If a driver ever accumulates twelve (12) or more demerit points, he/she will get his/her license suspended for six (6) months. But if the defendant fights the charge and it gets reduced to a non-moving violation, no demerit points will be added.3
Once a license does get suspended in Nevada, the driver can request a DMV hearing to argue that the suspension is unlawful. However, it is highly recommended that the driver hire a criminal defense attorney to appear at the hearing because it is very similar to a regular trial.
While a driver’s license is suspended in Nevada, the driver should avoid taking the wheel. Driving with a suspended license is a misdemeanor in Nevada that carries up to six (6) months in jail and/or up to $1,000 in fines.4
6. Will my auto insurance rates go up?
Yes. But if the defendant hires an attorney who gets the citation reduced to a non-moving violation, the insurance company probably will not penalize the driver.
7. Do I have to do traffic school?
It depends on the judge. If the judge does not order traffic school, it may still be worth doing. Completing Level 1 Nevada Traffic school within five (5) days of pleading guilty to “not exercising due care to bicyclists” may result in the charge being lessened to a non-moving violation. It is always worth trying to get traffic tickets lessened to non-moving violations because non-moving violations carry no demerit points.5
8. What will happen if I ignore my ticket?
If you are charged with a civil infraction, failing to pay will incur a late fee.
If you are charged with a misdemeanor, failing to pay will cause the court to issue a bench warrant. People must be given the opportunity to do community service in lieu of paying the fine before a bench warrant can issue.
Once a person has a bench warrant, he/she cannot get rid of it just by paying the fine…
It is advised that people with outstanding bench warrants hire an attorney to file a motion to quash the warrant and appear at the hearing. This way, the attorney can go to court without the defendant having to show up (in the majority of cases).
Note that the Nevada DMV may also suspend the driver’s license of people who do not show up at court. A criminal defense attorney can then ask a judge to issue an “FTA (failure to appear) clearance” that would allow the DMV to reinstate the license.6
9. What will happen to my commercial driver’s license?
The Nevada DMV will add four (4) demerit points to the person’s commercial driver’s licenses (CDL). In addition, the driver is required to tell his/her employer about the citation no later than thirty (30) days after getting ticketed.7
10. What will happen to my out-of-state license?
The person’s home-state DMV will usually penalize the person’s license, but the penalty varies state-by-state. So out-of-state people who get ticketed in Nevada should retain an attorney in their home state to discuss their particular DMV consequences, and how to fight them.
11. When can I seal a conviction for “not exercising due care to bicyclists”?
All traffic misdemeanor convictions (except DUI) in Nevada have a one (1) year waiting period before the defendant can try for a record seal. Note that this waiting period does not start until the case ends (usually when the civil penalty/fine is paid).8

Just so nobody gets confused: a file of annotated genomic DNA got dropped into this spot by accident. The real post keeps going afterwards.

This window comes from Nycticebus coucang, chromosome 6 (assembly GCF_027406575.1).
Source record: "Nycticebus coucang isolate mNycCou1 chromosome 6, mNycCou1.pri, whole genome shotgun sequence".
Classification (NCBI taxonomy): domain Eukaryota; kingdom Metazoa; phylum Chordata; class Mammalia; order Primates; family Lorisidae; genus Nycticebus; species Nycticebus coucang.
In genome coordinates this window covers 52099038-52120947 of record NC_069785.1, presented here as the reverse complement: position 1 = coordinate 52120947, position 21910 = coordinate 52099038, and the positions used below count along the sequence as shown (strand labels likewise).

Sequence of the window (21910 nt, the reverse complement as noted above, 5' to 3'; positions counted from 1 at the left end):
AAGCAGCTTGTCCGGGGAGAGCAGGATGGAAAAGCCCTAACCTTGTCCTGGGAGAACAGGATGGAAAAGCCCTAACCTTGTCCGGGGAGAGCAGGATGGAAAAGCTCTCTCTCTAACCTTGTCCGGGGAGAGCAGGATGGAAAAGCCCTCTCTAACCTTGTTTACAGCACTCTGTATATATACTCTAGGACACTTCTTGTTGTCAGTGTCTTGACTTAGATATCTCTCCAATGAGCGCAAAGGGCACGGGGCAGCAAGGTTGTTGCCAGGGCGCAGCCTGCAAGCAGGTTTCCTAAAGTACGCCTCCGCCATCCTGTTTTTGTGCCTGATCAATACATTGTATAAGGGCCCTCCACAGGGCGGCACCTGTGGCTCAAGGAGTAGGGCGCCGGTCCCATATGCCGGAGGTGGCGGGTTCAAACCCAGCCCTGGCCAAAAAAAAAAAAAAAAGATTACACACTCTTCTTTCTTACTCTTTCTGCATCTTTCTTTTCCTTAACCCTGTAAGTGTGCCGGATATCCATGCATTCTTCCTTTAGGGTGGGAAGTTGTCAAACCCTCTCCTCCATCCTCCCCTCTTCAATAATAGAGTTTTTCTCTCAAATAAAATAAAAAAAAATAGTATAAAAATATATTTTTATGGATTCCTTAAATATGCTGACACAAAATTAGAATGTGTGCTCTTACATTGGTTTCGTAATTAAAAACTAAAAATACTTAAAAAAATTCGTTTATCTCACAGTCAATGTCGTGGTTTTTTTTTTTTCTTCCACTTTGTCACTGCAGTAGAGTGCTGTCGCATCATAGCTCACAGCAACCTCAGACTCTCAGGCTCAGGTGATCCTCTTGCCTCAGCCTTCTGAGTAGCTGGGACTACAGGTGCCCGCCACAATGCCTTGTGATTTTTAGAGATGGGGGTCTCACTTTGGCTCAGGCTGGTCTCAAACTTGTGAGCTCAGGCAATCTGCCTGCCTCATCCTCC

There is no waiting period to try for a record seal in Nevada if the traffic charge gets dismissed completely.9
12. Will I get deported?
Not yielding to a cyclist is a non-deportable crime. That being said, immigration laws can change at any time. Therefore, non-citizens are still encouraged to hire an experienced immigration and criminal defense lawyer to represent them on traffic tickets in an effort to safeguard their resident status and avoid immigration court.
13. Should I fight my citation or just pay?
Just paying the civil penalty or fine is not recommended because the citation will put four (4) points on the person’s license. In most cases, the D.A. is willing to reduce moving violations to non-moving violations that carry no demerit points.
14. Can I go to trial?
Yes. If you want to contest the citation, you can have a hearing with the judge.10
15. Do I need an attorney?
Anyone cited for not yielding to a cyclist in Nevada is highly encouraged to have a lawyer handle their citation. It increases the chances of a good result, and it usually relieves the defendant from having to show up to court.
15.1. Las Vegas Justice Court “attorney sessions”
Every Tuesday and Thursday, Las Vegas Justice Court holds “attorney sessions” where defense attorneys and prosecutors can deal traffic tickets quickly and efficiently. This court has jurisdiction over citations issued within Las Vegas’s unincorporated city limits.
Traffic ticket? Call a Nevada criminal defense attorney…
Were you ticketed for “not exercising due care to bicyclists” in Clark County or elsewhere in Nevada? Our Las Vegas criminal defense attorneys want to help. Our mission is to get traffic tickets dismissed or reduced to non-moving violations with no demerit points and no traffic school.
Are you a cyclist who was injured by a driver? Even if you were not completely blameless, our Las Vegas car accident attorneys will still fight to win a hefty financial settlement to cover your medical bills, pain and suffering, lost wages, and loss of future earnings. And you pay zero unless we win your case.
- NRS 484B.270; Nevada DMV Violation Codes; the Nevada DMV refers to “not exercising due care to bicyclists” as FTY Row to Cyclist or Exercise Due Care to Avoid a Collision with a Person Riding a Bicycle, Violation Code 408 or ACD Code N03.
- NRS 484B.270; NRS 484B.130. AB 116 (2021).
- NAC 483.500; NAC 483.510.
- NAC 483.764.
- See, for example, Traffic School Information, North Las Vegas Municipal Court; Las Vegas Justice Court Traffic School.
- NRS 173.155; see, for example, motion to place on calendar to quash the warrant at Las Vegas Justice Court; Nevada DMV Suspension.
- NAC 483.500; NAC 483.510.
- NRS 179.245.
- NRS 179.255.
- Sixth Amendment.